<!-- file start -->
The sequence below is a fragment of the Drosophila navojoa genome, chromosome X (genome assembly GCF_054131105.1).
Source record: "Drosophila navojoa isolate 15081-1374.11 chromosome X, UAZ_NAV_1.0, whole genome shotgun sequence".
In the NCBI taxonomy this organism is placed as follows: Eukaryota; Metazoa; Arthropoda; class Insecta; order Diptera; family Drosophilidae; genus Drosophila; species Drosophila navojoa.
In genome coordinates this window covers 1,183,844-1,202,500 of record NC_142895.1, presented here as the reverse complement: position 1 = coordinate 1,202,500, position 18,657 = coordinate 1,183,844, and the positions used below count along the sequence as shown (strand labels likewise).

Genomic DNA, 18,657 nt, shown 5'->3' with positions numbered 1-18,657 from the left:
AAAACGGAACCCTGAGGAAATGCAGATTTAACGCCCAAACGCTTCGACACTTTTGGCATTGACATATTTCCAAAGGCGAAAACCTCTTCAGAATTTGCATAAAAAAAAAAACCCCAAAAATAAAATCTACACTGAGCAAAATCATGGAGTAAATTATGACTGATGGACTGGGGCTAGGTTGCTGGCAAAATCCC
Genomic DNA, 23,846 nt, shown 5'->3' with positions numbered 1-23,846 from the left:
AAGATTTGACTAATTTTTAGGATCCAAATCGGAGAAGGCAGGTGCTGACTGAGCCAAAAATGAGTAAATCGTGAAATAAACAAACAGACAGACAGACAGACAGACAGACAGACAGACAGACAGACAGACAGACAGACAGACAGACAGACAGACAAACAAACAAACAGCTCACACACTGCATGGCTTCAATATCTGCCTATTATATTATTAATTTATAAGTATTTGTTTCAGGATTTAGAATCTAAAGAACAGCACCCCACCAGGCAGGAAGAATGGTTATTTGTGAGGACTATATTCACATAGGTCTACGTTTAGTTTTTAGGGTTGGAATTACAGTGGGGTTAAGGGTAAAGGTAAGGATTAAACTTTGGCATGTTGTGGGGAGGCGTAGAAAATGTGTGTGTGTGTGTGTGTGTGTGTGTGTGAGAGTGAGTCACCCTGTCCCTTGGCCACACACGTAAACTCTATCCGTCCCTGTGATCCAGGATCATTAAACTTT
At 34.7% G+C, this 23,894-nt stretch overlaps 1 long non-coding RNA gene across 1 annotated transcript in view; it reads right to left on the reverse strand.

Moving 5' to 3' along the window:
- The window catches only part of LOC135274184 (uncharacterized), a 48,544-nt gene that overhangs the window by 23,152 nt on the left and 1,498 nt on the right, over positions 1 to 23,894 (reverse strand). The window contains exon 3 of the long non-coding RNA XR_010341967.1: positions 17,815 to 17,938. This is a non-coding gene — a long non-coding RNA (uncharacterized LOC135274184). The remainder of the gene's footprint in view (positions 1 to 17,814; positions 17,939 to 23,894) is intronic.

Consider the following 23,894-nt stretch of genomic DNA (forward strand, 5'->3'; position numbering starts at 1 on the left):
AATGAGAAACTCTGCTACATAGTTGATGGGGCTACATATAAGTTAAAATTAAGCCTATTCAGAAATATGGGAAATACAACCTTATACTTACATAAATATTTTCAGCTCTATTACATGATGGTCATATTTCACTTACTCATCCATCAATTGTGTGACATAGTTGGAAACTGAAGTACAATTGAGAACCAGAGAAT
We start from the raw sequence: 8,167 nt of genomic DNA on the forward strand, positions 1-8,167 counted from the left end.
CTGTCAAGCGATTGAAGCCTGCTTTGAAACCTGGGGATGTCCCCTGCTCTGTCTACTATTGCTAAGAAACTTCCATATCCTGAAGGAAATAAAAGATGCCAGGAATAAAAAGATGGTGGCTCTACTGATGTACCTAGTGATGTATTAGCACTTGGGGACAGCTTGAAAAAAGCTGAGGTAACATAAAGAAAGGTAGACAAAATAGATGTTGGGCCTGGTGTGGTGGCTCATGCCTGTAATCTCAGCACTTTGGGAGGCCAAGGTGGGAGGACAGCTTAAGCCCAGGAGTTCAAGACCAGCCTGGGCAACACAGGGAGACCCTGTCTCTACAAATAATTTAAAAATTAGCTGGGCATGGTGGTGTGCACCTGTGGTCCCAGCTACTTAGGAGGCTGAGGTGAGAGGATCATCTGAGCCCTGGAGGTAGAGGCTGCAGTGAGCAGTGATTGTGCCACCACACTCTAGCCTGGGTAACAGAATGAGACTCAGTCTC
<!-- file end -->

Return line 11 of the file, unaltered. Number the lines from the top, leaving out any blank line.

- The window catches only part of LOC135274184 (uncharacterized), a 48,544-nt gene that overhangs the window by 23,152 nt on the left and 1,498 nt on the right, over positions 1 to 23,894 (reverse strand). The window contains exon 3 of the long non-coding RNA XR_010341967.1: positions 17,815 to 17,938. This is a non-coding gene — a long non-coding RNA (uncharacterized LOC135274184). The remainder of the gene's footprint in view (positions 1 to 17,814; positions 17,939 to 23,894) is intronic.